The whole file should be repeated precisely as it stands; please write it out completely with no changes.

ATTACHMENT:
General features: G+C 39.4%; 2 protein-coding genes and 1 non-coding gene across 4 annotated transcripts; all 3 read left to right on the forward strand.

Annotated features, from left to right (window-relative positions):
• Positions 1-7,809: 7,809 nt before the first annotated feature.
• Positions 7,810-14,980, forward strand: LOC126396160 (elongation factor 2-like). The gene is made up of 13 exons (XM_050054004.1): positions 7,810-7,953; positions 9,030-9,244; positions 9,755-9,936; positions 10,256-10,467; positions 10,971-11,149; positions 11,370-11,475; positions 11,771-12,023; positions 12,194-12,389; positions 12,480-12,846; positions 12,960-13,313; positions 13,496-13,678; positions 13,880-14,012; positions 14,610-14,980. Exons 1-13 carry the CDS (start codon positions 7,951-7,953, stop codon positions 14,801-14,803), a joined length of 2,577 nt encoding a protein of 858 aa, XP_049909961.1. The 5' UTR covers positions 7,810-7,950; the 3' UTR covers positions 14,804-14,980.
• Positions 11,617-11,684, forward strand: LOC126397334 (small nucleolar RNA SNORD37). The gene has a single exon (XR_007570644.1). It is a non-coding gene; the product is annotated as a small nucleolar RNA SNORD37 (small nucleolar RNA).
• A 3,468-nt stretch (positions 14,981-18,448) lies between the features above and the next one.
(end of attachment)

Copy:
General features: G+C 39.4%; 2 protein-coding genes and 1 non-coding gene across 4 annotated transcripts; all 3 read left to right on the forward strand.

Annotated features, from left to right (window-relative positions):
• Positions 1-7,809: 7,809 nt before the first annotated feature.
• Positions 7,810-14,980, forward strand: LOC126396160 (elongation factor 2-like). The gene is made up of 13 exons (XM_050054004.1): positions 7,810-7,953; positions 9,030-9,244; positions 9,755-9,936; positions 10,256-10,467; positions 10,971-11,149; positions 11,370-11,475; positions 11,771-12,023; positions 12,194-12,389; positions 12,480-12,846; positions 12,960-13,313; positions 13,496-13,678; positions 13,880-14,012; positions 14,610-14,980. Exons 1-13 carry the CDS (start codon positions 7,951-7,953, stop codon positions 14,801-14,803), a joined length of 2,577 nt encoding a protein of 858 aa, XP_049909961.1. The 5' UTR covers positions 7,810-7,950; the 3' UTR covers positions 14,804-14,980.
• Positions 11,617-11,684, forward strand: LOC126397334 (small nucleolar RNA SNORD37). The gene has a single exon (XR_007570644.1). It is a non-coding gene; the product is annotated as a small nucleolar RNA SNORD37 (small nucleolar RNA).
• A 3,468-nt stretch (positions 14,981-18,448) lies between the features above and the next one.